Words and actions don’t always line up—even with the best intentions.
In Matthew’s portrayal of the passion narrative, when Jesus confronts his disciples about his betrayal, Judas asks, “Surely not I, rabbi?” And Jesus replies, “You have said so.” It’s an odd back-and-forth that doesn’t show up in the other accounts. John’s account comes the closest to Matthew’s exchange. In that version, all the way back in John 13, Jesus whispers, “Do whatever you are about to do quickly,” and Judas runs out. But Matthew is the only one who gives us Judas asking Jesus whether it is true. I hear his words as half-way disbelief. “Did I really do this? Surly I didn’t really do this, did I? Was I mistaken? What happened?”
Only a few lines later, Jesus again confronts the disciples, saying, “You will all become deserters.” And Peter characteristically responds, “Not me!” Jesus confirms it, saying, “Truly I tell you, this very night, before the cock crows, you will deny me three times.” For me, the fascinating part is how earnestly Peter denies it a second time: “Even though I must die with you, I will not deny you.” But, of course, we know how the story goes.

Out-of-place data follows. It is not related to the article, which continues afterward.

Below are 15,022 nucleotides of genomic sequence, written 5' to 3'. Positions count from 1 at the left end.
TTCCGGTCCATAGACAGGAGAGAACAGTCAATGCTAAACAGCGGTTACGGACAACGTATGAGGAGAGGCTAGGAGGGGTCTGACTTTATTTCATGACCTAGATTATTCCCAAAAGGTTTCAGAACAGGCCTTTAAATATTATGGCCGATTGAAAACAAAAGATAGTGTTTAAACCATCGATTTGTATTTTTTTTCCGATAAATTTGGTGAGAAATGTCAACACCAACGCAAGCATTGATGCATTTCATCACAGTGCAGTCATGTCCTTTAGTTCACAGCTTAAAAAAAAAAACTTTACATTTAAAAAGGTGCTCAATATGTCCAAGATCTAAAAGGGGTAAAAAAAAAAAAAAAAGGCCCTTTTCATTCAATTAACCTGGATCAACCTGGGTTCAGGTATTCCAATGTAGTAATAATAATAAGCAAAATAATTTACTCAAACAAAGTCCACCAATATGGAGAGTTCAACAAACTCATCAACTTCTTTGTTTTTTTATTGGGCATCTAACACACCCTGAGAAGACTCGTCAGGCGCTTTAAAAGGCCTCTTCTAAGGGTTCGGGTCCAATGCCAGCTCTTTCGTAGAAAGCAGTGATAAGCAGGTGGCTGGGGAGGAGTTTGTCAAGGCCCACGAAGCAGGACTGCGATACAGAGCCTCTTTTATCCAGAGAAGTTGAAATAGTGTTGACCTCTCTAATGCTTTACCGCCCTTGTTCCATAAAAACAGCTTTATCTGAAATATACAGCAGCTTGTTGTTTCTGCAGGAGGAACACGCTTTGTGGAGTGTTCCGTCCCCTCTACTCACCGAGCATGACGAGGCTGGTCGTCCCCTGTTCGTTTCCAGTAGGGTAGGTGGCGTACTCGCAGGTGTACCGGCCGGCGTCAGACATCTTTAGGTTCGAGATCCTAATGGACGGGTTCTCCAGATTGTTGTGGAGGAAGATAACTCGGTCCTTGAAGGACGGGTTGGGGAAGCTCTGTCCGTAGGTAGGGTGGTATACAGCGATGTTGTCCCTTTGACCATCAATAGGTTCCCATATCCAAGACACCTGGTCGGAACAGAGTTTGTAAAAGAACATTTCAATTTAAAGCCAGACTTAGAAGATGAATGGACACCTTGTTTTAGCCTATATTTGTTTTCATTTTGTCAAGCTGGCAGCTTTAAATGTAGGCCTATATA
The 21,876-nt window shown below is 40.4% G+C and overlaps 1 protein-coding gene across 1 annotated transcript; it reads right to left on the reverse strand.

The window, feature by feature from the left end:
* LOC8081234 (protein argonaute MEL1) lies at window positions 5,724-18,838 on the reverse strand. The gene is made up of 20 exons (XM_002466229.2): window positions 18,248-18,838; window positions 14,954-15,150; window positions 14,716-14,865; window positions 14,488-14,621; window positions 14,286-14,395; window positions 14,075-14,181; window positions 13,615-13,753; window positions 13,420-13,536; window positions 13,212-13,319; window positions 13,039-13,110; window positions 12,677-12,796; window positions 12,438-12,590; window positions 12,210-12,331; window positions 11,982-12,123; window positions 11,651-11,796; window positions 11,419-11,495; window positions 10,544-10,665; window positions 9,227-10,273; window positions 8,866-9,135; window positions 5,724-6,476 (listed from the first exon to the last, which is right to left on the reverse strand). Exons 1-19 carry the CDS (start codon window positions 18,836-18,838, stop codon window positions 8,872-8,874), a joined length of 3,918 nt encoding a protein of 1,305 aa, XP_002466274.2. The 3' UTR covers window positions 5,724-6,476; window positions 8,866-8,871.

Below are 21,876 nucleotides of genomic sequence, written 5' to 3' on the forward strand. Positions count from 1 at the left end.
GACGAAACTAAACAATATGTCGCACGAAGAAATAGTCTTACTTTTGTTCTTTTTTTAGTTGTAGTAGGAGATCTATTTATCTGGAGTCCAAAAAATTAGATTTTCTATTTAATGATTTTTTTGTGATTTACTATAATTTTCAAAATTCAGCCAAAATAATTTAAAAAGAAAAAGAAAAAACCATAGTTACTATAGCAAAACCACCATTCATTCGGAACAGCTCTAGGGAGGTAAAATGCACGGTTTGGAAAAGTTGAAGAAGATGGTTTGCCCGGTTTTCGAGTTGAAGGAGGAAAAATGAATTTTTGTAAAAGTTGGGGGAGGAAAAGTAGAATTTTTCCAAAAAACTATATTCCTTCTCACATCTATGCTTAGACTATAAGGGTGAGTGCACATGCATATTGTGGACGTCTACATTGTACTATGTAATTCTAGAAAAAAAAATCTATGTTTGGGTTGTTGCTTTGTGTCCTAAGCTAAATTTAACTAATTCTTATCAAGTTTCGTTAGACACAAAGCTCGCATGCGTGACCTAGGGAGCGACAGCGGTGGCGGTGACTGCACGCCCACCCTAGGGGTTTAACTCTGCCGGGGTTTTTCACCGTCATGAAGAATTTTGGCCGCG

Sometimes we deny what we know is true. Sometimes we confidently state what we believe will happen even though we have no control over what follows. To me, in Matthew’s passion, it feels like everyone other than Jesus is out of control. Judas careening towards betrayal. Peter skidding towards denial. All of the disciples hurtling towards desertion. Jesus alone walks in control. The journey ahead is one he not only accepts but chooses and even controls.
The spirit is willing, but the flesh is weak. My heart wants to do what’s right, but the sin within me leads me to ignore even my heart’s desire. Often, of course, the Spirit enables me to take the right path, but sometimes the path isn’t mine to choose. Somehow, though, Jesus walks the path of suffering ahead so that my missteps might be redeemed. Peter and, I believe, even Judas find redemption in the strength and resolve of their rabbi. Like them, the redemption we look for doesn’t come from choosing the right path but from the one who did on our behalf.